The hit TV drama Chernobyl brought the horrors of the disaster to our screens, but the real-life victims of the nuclear plant explosion are now on a month-long visit to Scotland.
Ten children from the Ukranian town of Borodianka, around 90 miles from Chernobyl, are spending almost a month living with Scots families, thanks to the Forth Valley Branch of the Chernobyl Children’s Lifeline charity.
The Chernobyl children are being offered weeks of relief from the radiation still present in the surrounding area, and were given a day-long visit to intu Braehead as part of their stay.
It’s the fifth time the shopping centre has welcomed visiting children from the Chernobyl Children’s Lifeline charity to enjoy its activities.
33 years since the worst nuclear plant disaster in the world, people living nearby Chernobyl remain affected by the explosion, living in an atmosphere and environment still contaminated by the effects of radiation.
On April 25, 1986, a safety test went wrong at the Ukranian nuclear plant, leading to an explosion that blew up part of reactor number four, and a fire that burned for more than a week.
A cloud of radiation was released into the atmosphere that spread first across the local area, and eventually over large parts of Europe.
It’s estimated that the amount of radioactive material was 400 times more than the atom bomb dropped on Hiroshima.
The events of Chernobyl and the many deaths it resulted in have been brought to life in the five-part mini series, available to stream on NOW TV.
The series has been a huge hit – the highest rated TV show of all time on IMDB – and doesn’t shy away from the horrors the Chernobyl disaster inflicted on those involved in its cleanup and after effects.
Nina Kachalenko, the accompanying teacher of the ten children visiting Scotland says she and her pupils have all watched the TV drama back home, although the series was combined into one film for broadcast in the Ukraine.
“It was horrible to watch,” she said.
“But it’s important that the world knows the truth of what happened at Chernobyl and the risks involved with nuclear power plants.
“The film told us things we didn’t know.”
The dramatisation of the Chernobyl disaster, although a hard watch, has had a positive effect on helping those involved, says Gail MacDonald, chairperson of Chernobyl Chilren’s Lifeline Forth Valley Branch.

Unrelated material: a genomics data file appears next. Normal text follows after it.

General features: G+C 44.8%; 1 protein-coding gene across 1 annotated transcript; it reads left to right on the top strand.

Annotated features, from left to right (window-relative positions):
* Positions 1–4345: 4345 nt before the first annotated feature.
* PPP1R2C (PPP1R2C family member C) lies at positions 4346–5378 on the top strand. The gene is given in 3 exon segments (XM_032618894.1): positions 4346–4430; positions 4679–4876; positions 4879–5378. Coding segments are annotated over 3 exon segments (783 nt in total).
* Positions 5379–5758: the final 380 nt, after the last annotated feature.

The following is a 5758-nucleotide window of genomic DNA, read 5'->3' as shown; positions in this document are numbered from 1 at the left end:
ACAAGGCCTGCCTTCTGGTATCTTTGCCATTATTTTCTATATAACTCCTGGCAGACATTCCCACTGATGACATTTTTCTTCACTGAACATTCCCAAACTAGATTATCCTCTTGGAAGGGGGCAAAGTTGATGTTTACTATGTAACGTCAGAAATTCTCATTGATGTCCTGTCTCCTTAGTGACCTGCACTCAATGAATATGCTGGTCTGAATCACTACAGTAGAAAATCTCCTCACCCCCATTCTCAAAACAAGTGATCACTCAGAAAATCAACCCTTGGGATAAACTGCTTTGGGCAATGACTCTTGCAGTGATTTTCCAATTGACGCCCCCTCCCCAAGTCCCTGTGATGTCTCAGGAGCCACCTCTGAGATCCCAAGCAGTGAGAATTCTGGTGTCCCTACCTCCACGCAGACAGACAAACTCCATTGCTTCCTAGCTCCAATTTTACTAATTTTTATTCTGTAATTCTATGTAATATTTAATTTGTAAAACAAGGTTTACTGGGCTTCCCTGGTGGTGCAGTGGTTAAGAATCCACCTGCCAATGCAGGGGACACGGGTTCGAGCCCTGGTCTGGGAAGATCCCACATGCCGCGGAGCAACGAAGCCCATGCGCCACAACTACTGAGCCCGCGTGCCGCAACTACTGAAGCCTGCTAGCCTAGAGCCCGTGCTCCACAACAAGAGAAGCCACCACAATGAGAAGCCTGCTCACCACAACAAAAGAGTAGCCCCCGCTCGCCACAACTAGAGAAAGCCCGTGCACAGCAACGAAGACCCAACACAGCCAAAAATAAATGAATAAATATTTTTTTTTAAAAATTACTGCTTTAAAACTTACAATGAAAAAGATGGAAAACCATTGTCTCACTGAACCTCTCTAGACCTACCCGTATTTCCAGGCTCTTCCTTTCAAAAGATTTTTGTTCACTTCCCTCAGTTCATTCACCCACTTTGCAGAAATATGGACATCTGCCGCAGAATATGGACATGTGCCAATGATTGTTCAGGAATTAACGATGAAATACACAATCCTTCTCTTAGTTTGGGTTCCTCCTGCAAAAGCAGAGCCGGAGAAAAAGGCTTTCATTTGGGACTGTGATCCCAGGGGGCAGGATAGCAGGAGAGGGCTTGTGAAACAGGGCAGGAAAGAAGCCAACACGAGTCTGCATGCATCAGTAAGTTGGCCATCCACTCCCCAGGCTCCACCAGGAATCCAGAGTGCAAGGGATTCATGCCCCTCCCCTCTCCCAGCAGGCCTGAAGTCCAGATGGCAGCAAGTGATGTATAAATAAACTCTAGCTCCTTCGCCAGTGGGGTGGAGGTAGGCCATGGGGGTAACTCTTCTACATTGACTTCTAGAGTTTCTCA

“When I watched the Chernobyl TV dramatisation I was transfixed,” she said.
“There was so much about the disaster that I had been told about being played out in front of my own eyes.
“For years I had been going round groups and organisation giving talks and trying to get support for the charity.
“It was probably hard for people to actually understand the horrors of the Chernobyl nuclear explosion were still being felt today with just my words trying to describe what is going on.
“But the TV show really brought home to people what had happened. It has had a huge impact on the support we are getting to bring the children to Scotland.
“Since the series was broadcast on TV we’ve had a lot more donations and offers of help. It’s done a huge amount for the charity.”
Thanks to winds and weather patterns carrying radioactive particles, the effects of the Chernobyl disaster were felt all over Europe, including Scotland.
Two months after the explosion, radiation levels in topsoil in the south-west of the country were discovered to be 4,000 times higher than normal.
In Scotland restrictions on the movement and slaughter of sheep were first put into force on 24 June 1986.
During the year, 2,900 farms, stocking 1.5 million sheep, were affected by the restrictions.
Clusters of high cancer rates in Scotland have also been linked by scientists and doctors to Chernobyl over the years.
But those living nearby the site of the disaster still remain the most negatively affected.
“The horrifying effects of radiation leaks after the Chernobyl disaster more than 30 years ago are still being felt today and will be for future generations,” continued Gail.
“Scientists say that of all the children born in these countries, 90 per cent will suffer some form of illness or health defect caused by radiation by the time they become an adult.
“The children we bring over to Scotland not only have to deal with high levels of radioactive Caesium in their bodies, they are also living in abject poverty.
“While they are here, they are free from radiation, eating uncontaminated food and breathing clean air, which means their immune systems are boosted and they’ll have a better chance of survival when they go back home.”
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